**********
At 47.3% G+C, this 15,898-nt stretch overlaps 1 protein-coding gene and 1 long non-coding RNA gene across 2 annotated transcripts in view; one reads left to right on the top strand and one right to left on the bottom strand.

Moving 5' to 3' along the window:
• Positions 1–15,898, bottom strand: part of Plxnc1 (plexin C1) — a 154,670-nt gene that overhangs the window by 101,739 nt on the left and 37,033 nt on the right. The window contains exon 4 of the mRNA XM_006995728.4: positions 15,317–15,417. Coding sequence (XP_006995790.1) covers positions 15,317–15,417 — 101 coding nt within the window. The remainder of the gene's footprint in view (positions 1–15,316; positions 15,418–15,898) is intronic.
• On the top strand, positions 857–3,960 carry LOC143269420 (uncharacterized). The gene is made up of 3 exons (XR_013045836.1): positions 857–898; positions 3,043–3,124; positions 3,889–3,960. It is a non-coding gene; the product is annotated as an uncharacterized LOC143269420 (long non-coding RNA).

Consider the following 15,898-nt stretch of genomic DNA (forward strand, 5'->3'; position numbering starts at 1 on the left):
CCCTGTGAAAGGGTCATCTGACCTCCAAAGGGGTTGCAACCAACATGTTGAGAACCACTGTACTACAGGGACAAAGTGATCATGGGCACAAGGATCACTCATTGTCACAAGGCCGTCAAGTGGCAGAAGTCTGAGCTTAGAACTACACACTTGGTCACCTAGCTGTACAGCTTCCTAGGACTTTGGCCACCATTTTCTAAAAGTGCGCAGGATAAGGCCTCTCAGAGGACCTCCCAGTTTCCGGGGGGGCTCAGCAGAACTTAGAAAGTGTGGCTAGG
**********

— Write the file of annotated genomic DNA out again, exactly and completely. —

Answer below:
At 47.3% G+C, this 15,898-nt stretch overlaps 1 protein-coding gene and 1 long non-coding RNA gene across 2 annotated transcripts in view; one reads left to right on the top strand and one right to left on the bottom strand.

Moving 5' to 3' along the window:
• Positions 1–15,898, bottom strand: part of Plxnc1 (plexin C1) — a 154,670-nt gene that overhangs the window by 101,739 nt on the left and 37,033 nt on the right. The window contains exon 4 of the mRNA XM_006995728.4: positions 15,317–15,417. Coding sequence (XP_006995790.1) covers positions 15,317–15,417 — 101 coding nt within the window. The remainder of the gene's footprint in view (positions 1–15,316; positions 15,418–15,898) is intronic.
• On the top strand, positions 857–3,960 carry LOC143269420 (uncharacterized). The gene is made up of 3 exons (XR_013045836.1): positions 857–898; positions 3,043–3,124; positions 3,889–3,960. It is a non-coding gene; the product is annotated as an uncharacterized LOC143269420 (long non-coding RNA).

Consider the following 15,898-nt stretch of genomic DNA (forward strand, 5'->3'; position numbering starts at 1 on the left):
CCCTGTGAAAGGGTCATCTGACCTCCAAAGGGGTTGCAACCAACATGTTGAGAACCACTGTACTACAGGGACAAAGTGATCATGGGCACAAGGATCACTCATTGTCACAAGGCCGTCAAGTGGCAGAAGTCTGAGCTTAGAACTACACACTTGGTCACCTAGCTGTACAGCTTCCTAGGACTTTGGCCACCATTTTCTAAAAGTGCGCAGGATAAGGCCTCTCAGAGGACCTCCCAGTTTCCGGGGGGGCTCAGCAGAACTTAGAAAGTGTGGCTAGG